Originally published on Fri August 10, 2012 12:31 pm
By Michaeleen Doucleff
Credit Courtesy of Michael Hoffmann/Caltech
Last week, the Bill & Melinda Gates Foundation announced that it's purchasing 50 pounds of fake poop.
A practical joke? No, not in the least.
Nor is this synthetic poop a plastic replica of the real thing; it's an organic version made from soybeans. The Gates Foundation will use it to test high-tech commodes at their Reinvent the Toilet Fair next week.
Faced with a booming population and a disappearing water supply, the city of San Antonio responded by dramatically cutting consumption, pioneering new storage techniques and investing in water recycling and desalination projects. It now boasts that it is "Water's Most Resourceful City."
There are so many programs and projects that Chuck Ahrens of Water Resources and Conservation with the San Antonio Water System can hardly keep track.
Originally published on Thu August 9, 2012 2:30 pm
Fossils discovered in East Africa suggest that Homo erectus, the species believed to be humans' direct ancestor, may have shared Earth with two genetically distinct but similar species. Some paleontologists believe that these species may be distant relatives to modern humans, while others need more evidence.
The Olympic Games seem to celebrate the extremes of athletic physique — from tiny gymnasts to impossibly huge shot-putters. But why are they shaped that way?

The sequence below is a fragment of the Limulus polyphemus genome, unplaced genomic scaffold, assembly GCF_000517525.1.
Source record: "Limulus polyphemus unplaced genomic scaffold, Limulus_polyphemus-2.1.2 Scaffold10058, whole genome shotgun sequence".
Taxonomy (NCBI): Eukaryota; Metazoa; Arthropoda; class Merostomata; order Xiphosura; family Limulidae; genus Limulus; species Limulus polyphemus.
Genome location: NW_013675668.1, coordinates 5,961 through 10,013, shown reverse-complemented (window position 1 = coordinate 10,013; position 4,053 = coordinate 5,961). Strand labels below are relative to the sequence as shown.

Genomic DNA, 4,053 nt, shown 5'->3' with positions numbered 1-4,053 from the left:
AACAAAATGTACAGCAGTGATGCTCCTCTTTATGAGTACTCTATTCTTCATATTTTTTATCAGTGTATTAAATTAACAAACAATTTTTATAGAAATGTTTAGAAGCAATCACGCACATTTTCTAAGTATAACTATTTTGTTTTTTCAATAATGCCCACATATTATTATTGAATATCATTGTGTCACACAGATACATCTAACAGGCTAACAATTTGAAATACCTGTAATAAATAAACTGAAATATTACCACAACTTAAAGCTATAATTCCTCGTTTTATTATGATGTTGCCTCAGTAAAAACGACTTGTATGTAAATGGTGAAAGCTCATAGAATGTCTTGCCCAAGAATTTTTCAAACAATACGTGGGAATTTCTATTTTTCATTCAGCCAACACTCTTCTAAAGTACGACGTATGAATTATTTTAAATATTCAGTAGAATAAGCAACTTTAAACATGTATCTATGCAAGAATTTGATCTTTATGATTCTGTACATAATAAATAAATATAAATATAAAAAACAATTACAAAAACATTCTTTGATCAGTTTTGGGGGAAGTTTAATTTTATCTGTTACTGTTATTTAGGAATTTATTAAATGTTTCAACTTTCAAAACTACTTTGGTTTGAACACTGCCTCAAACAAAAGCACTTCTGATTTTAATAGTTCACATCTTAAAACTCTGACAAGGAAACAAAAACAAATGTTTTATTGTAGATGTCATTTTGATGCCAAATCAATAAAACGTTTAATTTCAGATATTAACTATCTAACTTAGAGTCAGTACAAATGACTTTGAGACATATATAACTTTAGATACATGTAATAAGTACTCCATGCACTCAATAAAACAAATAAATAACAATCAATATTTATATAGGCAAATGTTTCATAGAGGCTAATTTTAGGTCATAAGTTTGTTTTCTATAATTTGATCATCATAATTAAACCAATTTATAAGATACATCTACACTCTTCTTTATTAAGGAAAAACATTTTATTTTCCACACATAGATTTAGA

We've put together an infographic that explores how athletes' bodies have changed over the last century, and the role physics plays in each event. Here on Shots, we're taking a look at some of the athletes featured in the graphic.
Originally published on Fri August 30, 2013 1:57 pm
Credit Adam Cole / NPR
Olympians from the 1912 games seem a bit shorter, a bit scrawnier, a bit more ... average. Over the past century, elite athletes' bodies have changed a lot, and this evolution has been propelled by the laws of physics.
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This map is disturbing, once you understand it. It's a new attempt to visualize an old problem — the shrinking of underground water reserves, in most cases because farmers are pumping out water to irrigate their crops.